SECAF encourages embracing wingman concept
By Capt. Genieve David, 75th Air Base Wing Public Affairs
/ Published August 27, 2007
HILL AIR FORCE BASE, Utah -- In a recent letter to Airmen, Secretary of the Air Force, the Honorable Michael Wynne, focused on suicide prevention and looking out for each other as Wingmen.
Since the start of the fight on terrorism nearly eight-years-ago, pressures and demands of consistent deployments have taken a toll on Airmen globally. According to Secretary Wynne, too often pressures end in suicide and the Air Force has lost more Airmen to suicide than direct enemy action.
"With so many Airmen deployed and with so many others pushed to the breaking point, it is vital that we all understand that we are not alone," Secretary Wynne said. "It is up to us to look out for one another. We must make every effort to understand the people around us, to talk to them and to get to know them on a personal level. We must treat our people with respect and demonstrate integrity and empathy up and down the line."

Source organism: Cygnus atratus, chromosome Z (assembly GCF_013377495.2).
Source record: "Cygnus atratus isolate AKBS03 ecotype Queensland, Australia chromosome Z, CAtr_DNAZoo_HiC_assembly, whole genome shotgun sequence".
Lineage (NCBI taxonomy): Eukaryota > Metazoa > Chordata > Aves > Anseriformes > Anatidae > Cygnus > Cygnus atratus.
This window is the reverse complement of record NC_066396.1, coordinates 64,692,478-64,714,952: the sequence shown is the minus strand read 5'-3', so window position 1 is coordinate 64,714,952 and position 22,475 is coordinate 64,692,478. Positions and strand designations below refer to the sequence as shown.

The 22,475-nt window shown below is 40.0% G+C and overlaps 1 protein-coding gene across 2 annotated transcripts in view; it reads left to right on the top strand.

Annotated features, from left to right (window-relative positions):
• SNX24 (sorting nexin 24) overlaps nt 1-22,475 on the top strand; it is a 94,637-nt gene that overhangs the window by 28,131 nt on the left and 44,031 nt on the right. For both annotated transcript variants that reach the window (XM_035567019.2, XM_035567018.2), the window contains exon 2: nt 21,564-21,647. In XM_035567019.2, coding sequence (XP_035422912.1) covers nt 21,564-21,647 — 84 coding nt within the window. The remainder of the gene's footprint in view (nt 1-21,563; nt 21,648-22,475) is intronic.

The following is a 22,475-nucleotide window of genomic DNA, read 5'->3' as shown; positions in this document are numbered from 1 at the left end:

The secretary mentioned several preventative programs available to Airmen if they are feeling overwhelmed or even contemplating suicide. He suggests talking to a fellow wingman, a chaplain, family counselor, day care provider, or simply a friend. He also encourages each Airman to understand the signs of stress and depression to empower ourselves to notice when help is needed.
"Many suicides can be prevented," the secretary said. "By working together, we can all make a difference and save lives. It is the responsibility of every Airman to be a good wingman and to reach out to those in need."
Secretary Wynne's full Letter to Airmen along with a checklist for suicide prevention can be found in the Library section of the Air Force Link.